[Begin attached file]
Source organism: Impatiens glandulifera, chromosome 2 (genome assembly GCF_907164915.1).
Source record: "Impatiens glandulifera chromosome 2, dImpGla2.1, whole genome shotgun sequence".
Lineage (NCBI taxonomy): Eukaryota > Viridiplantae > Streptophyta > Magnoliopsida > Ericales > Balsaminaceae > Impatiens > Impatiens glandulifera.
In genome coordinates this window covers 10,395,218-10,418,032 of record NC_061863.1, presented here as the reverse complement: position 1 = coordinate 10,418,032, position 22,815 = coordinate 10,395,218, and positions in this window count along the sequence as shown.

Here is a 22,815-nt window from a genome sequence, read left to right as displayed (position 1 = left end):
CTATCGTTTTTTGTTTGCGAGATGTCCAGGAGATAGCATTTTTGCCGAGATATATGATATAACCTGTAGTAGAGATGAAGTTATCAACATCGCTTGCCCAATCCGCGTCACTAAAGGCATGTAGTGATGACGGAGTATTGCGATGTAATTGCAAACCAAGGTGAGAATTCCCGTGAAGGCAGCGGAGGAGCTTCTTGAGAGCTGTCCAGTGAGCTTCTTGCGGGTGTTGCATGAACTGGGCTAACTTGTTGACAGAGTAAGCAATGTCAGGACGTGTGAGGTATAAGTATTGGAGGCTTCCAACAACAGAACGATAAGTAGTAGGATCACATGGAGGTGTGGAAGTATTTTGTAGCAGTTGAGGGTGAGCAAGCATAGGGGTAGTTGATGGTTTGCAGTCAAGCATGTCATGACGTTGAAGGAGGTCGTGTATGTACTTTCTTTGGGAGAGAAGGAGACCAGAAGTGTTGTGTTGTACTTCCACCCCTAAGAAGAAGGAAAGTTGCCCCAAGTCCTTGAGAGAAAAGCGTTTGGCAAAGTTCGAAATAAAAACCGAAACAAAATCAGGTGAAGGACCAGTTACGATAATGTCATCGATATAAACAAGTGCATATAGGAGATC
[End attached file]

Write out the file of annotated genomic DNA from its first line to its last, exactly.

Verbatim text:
Source organism: Impatiens glandulifera, chromosome 2 (genome assembly GCF_907164915.1).
Source record: "Impatiens glandulifera chromosome 2, dImpGla2.1, whole genome shotgun sequence".
Lineage (NCBI taxonomy): Eukaryota > Viridiplantae > Streptophyta > Magnoliopsida > Ericales > Balsaminaceae > Impatiens > Impatiens glandulifera.
In genome coordinates this window covers 10,395,218-10,418,032 of record NC_061863.1, presented here as the reverse complement: position 1 = coordinate 10,418,032, position 22,815 = coordinate 10,395,218, and positions in this window count along the sequence as shown.

Here is a 22,815-nt window from a genome sequence, read left to right as displayed (position 1 = left end):
CTATCGTTTTTTGTTTGCGAGATGTCCAGGAGATAGCATTTTTGCCGAGATATATGATATAACCTGTAGTAGAGATGAAGTTATCAACATCGCTTGCCCAATCCGCGTCACTAAAGGCATGTAGTGATGACGGAGTATTGCGATGTAATTGCAAACCAAGGTGAGAATTCCCGTGAAGGCAGCGGAGGAGCTTCTTGAGAGCTGTCCAGTGAGCTTCTTGCGGGTGTTGCATGAACTGGGCTAACTTGTTGACAGAGTAAGCAATGTCAGGACGTGTGAGGTATAAGTATTGGAGGCTTCCAACAACAGAACGATAAGTAGTAGGATCACATGGAGGTGTGGAAGTATTTTGTAGCAGTTGAGGGTGAGCAAGCATAGGGGTAGTTGATGGTTTGCAGTCAAGCATGTCATGACGTTGAAGGAGGTCGTGTATGTACTTTCTTTGGGAGAGAAGGAGACCAGAAGTGTTGTGTTGTACTTCCACCCCTAAGAAGAAGGAAAGTTGCCCCAAGTCCTTGAGAGAAAAGCGTTTGGCAAAGTTCGAAATAAAAACCGAAACAAAATCAGGTGAAGGACCAGTTACGATAATGTCATCGATATAAACAAGTGCATATAGGAGATC